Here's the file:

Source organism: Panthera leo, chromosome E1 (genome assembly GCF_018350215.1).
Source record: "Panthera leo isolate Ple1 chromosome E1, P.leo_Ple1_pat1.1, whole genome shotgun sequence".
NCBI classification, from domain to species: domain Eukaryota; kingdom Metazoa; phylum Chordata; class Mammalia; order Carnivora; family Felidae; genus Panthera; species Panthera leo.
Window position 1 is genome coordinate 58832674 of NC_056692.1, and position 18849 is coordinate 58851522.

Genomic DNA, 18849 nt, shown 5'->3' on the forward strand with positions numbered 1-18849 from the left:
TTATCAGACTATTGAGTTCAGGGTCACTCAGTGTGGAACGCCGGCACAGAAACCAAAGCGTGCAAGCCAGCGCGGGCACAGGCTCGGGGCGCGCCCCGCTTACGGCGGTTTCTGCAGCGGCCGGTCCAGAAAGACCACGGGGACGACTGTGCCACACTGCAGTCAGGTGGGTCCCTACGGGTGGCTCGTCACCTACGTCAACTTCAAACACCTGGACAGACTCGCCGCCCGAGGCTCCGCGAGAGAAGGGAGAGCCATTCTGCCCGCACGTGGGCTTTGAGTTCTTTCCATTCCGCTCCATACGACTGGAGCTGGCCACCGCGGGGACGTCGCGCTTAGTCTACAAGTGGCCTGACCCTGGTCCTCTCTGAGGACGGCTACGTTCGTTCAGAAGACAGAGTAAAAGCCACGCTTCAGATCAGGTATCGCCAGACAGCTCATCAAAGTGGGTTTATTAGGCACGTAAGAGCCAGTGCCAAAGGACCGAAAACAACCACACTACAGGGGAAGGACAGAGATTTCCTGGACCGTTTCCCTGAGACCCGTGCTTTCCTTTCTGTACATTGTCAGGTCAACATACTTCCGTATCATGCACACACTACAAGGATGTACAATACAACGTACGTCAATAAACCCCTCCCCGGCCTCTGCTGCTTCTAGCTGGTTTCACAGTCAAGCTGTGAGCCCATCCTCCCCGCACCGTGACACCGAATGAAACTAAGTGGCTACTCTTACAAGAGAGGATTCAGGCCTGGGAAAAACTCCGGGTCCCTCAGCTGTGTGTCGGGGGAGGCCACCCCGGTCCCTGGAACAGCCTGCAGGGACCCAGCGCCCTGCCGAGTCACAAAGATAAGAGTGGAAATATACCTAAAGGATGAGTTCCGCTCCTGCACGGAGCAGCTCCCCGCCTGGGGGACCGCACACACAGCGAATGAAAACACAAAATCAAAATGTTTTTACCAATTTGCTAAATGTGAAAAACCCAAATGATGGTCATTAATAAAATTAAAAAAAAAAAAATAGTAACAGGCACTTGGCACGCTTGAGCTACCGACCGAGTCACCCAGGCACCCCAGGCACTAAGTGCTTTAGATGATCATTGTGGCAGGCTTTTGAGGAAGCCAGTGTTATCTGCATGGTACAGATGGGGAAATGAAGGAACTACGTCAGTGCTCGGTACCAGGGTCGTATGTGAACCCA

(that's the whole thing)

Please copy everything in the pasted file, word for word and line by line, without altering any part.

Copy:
Source organism: Panthera leo, chromosome E1 (genome assembly GCF_018350215.1).
Source record: "Panthera leo isolate Ple1 chromosome E1, P.leo_Ple1_pat1.1, whole genome shotgun sequence".
NCBI classification, from domain to species: domain Eukaryota; kingdom Metazoa; phylum Chordata; class Mammalia; order Carnivora; family Felidae; genus Panthera; species Panthera leo.
Window position 1 is genome coordinate 58832674 of NC_056692.1, and position 18849 is coordinate 58851522.

Genomic DNA, 18849 nt, shown 5'->3' on the forward strand with positions numbered 1-18849 from the left:
TTATCAGACTATTGAGTTCAGGGTCACTCAGTGTGGAACGCCGGCACAGAAACCAAAGCGTGCAAGCCAGCGCGGGCACAGGCTCGGGGCGCGCCCCGCTTACGGCGGTTTCTGCAGCGGCCGGTCCAGAAAGACCACGGGGACGACTGTGCCACACTGCAGTCAGGTGGGTCCCTACGGGTGGCTCGTCACCTACGTCAACTTCAAACACCTGGACAGACTCGCCGCCCGAGGCTCCGCGAGAGAAGGGAGAGCCATTCTGCCCGCACGTGGGCTTTGAGTTCTTTCCATTCCGCTCCATACGACTGGAGCTGGCCACCGCGGGGACGTCGCGCTTAGTCTACAAGTGGCCTGACCCTGGTCCTCTCTGAGGACGGCTACGTTCGTTCAGAAGACAGAGTAAAAGCCACGCTTCAGATCAGGTATCGCCAGACAGCTCATCAAAGTGGGTTTATTAGGCACGTAAGAGCCAGTGCCAAAGGACCGAAAACAACCACACTACAGGGGAAGGACAGAGATTTCCTGGACCGTTTCCCTGAGACCCGTGCTTTCCTTTCTGTACATTGTCAGGTCAACATACTTCCGTATCATGCACACACTACAAGGATGTACAATACAACGTACGTCAATAAACCCCTCCCCGGCCTCTGCTGCTTCTAGCTGGTTTCACAGTCAAGCTGTGAGCCCATCCTCCCCGCACCGTGACACCGAATGAAACTAAGTGGCTACTCTTACAAGAGAGGATTCAGGCCTGGGAAAAACTCCGGGTCCCTCAGCTGTGTGTCGGGGGAGGCCACCCCGGTCCCTGGAACAGCCTGCAGGGACCCAGCGCCCTGCCGAGTCACAAAGATAAGAGTGGAAATATACCTAAAGGATGAGTTCCGCTCCTGCACGGAGCAGCTCCCCGCCTGGGGGACCGCACACACAGCGAATGAAAACACAAAATCAAAATGTTTTTACCAATTTGCTAAATGTGAAAAACCCAAATGATGGTCATTAATAAAATTAAAAAAAAAAAAATAGTAACAGGCACTTGGCACGCTTGAGCTACCGACCGAGTCACCCAGGCACCCCAGGCACTAAGTGCTTTAGATGATCATTGTGGCAGGCTTTTGAGGAAGCCAGTGTTATCTGCATGGTACAGATGGGGAAATGAAGGAACTACGTCAGTGCTCGGTACCAGGGTCGTATGTGAACCCA